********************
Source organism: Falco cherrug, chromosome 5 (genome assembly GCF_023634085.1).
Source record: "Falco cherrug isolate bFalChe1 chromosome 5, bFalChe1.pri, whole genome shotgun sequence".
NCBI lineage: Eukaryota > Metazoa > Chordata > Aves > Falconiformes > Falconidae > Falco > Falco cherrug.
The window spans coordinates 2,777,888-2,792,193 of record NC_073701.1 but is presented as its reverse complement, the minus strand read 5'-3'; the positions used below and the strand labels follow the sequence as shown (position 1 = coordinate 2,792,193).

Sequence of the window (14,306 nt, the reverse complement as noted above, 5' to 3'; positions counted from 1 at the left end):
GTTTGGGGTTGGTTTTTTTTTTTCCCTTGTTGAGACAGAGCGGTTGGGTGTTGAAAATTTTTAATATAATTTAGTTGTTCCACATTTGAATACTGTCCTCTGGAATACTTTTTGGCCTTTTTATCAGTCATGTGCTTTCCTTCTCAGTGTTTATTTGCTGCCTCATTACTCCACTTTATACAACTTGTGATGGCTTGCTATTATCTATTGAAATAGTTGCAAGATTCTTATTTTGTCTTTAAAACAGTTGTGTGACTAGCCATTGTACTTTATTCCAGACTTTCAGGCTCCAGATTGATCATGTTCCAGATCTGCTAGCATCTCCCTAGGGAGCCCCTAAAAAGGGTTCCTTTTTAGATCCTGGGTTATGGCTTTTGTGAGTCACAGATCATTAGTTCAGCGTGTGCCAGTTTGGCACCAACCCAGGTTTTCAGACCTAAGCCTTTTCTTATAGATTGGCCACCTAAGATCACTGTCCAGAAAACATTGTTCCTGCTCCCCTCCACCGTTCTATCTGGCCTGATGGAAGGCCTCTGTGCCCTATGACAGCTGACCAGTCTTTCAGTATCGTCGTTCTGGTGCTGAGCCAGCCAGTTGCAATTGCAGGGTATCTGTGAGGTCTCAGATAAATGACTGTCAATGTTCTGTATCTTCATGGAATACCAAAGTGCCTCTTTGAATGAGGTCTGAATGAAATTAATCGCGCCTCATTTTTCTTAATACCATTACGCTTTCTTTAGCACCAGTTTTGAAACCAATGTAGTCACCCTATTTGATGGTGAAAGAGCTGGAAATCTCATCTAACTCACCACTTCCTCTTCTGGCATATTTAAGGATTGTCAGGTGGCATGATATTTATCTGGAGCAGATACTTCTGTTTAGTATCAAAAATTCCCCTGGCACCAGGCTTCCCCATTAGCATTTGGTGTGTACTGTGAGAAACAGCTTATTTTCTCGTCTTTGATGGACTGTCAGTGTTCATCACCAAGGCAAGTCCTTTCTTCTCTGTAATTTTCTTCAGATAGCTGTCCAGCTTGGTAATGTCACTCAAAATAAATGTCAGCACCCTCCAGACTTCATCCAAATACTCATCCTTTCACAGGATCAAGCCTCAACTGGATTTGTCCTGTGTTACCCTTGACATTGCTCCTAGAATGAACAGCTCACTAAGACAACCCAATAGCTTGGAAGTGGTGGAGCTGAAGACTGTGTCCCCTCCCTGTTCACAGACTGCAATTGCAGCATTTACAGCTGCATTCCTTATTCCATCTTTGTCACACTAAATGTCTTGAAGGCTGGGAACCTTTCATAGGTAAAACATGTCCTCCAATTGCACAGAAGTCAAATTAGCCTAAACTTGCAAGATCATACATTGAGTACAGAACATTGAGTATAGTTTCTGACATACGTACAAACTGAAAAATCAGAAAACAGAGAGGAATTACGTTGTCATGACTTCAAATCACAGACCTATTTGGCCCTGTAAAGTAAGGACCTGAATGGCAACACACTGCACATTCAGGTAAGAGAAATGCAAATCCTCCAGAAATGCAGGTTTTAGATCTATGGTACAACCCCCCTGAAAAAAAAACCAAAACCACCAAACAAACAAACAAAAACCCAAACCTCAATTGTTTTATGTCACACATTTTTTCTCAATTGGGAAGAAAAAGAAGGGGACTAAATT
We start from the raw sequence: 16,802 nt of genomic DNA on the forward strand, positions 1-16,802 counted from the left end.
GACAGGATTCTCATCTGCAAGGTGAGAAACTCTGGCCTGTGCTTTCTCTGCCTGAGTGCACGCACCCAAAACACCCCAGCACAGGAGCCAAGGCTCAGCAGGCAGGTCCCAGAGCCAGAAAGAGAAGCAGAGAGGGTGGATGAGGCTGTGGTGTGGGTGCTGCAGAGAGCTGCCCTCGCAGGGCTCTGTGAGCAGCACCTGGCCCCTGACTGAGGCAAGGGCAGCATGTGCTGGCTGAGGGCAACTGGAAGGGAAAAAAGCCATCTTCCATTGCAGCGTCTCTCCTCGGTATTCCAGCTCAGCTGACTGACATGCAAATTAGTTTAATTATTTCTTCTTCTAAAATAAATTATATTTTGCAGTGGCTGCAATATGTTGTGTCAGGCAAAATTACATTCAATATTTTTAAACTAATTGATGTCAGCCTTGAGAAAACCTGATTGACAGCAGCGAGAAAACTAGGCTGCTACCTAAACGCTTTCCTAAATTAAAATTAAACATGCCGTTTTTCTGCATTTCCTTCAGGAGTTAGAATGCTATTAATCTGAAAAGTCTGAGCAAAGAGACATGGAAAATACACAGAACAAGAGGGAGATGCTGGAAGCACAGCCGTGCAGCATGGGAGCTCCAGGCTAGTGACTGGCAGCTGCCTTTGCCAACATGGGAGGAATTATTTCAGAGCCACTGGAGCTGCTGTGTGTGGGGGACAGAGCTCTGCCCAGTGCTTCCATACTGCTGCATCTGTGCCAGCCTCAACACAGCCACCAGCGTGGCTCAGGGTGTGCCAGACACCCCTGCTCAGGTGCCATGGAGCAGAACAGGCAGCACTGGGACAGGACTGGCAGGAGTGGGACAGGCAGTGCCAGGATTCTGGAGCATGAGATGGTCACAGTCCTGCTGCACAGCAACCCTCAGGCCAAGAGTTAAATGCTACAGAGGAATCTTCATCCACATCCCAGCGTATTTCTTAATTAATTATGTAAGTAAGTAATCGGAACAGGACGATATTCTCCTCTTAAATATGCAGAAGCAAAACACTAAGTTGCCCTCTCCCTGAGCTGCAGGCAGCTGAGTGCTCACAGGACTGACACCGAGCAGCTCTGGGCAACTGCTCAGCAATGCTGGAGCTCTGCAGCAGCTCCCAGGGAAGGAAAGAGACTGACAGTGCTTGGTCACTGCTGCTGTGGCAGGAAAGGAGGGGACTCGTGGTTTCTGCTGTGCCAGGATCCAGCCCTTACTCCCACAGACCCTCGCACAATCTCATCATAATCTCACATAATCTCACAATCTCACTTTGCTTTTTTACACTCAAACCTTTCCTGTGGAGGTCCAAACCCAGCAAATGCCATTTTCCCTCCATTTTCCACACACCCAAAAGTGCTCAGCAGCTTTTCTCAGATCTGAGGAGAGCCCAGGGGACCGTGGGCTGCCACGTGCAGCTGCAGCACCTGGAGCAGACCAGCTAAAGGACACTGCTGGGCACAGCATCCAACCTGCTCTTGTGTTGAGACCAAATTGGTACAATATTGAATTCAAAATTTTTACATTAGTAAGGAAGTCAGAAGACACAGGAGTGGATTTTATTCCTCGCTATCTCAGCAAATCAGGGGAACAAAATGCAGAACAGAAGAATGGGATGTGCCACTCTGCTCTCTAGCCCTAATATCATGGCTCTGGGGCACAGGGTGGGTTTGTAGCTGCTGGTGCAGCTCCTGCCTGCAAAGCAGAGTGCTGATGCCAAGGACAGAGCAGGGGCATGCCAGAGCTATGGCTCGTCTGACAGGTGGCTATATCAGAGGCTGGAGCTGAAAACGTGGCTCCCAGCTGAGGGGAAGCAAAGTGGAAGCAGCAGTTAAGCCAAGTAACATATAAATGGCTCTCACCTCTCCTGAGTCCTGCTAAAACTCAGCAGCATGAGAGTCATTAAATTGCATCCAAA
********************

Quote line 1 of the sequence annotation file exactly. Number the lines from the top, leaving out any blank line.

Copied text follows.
Source organism: Falco cherrug, chromosome 5 (genome assembly GCF_023634085.1).